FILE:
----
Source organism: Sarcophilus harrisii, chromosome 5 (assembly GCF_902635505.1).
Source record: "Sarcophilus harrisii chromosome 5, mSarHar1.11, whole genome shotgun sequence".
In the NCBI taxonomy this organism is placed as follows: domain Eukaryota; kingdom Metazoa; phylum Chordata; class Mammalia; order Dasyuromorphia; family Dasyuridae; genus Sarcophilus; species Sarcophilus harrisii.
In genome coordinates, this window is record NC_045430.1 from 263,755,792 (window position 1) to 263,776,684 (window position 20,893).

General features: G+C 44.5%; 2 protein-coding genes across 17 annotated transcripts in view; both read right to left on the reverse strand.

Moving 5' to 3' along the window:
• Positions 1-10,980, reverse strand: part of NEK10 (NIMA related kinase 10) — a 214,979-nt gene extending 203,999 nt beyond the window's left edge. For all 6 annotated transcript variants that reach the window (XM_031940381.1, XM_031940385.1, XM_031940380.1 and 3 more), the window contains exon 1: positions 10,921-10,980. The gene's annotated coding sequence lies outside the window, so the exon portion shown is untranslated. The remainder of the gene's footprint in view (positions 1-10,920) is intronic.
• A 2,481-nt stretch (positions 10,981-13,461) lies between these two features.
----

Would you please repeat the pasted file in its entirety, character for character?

Source organism: Sarcophilus harrisii, chromosome 5 (assembly GCF_902635505.1).
Source record: "Sarcophilus harrisii chromosome 5, mSarHar1.11, whole genome shotgun sequence".
In the NCBI taxonomy this organism is placed as follows: domain Eukaryota; kingdom Metazoa; phylum Chordata; class Mammalia; order Dasyuromorphia; family Dasyuridae; genus Sarcophilus; species Sarcophilus harrisii.
In genome coordinates, this window is record NC_045430.1 from 263,755,792 (window position 1) to 263,776,684 (window position 20,893).

General features: G+C 44.5%; 2 protein-coding genes across 17 annotated transcripts in view; both read right to left on the reverse strand.

Moving 5' to 3' along the window:
• Positions 1-10,980, reverse strand: part of NEK10 (NIMA related kinase 10) — a 214,979-nt gene extending 203,999 nt beyond the window's left edge. For all 6 annotated transcript variants that reach the window (XM_031940381.1, XM_031940385.1, XM_031940380.1 and 3 more), the window contains exon 1: positions 10,921-10,980. The gene's annotated coding sequence lies outside the window, so the exon portion shown is untranslated. The remainder of the gene's footprint in view (positions 1-10,920) is intronic.
• A 2,481-nt stretch (positions 10,981-13,461) lies between these two features.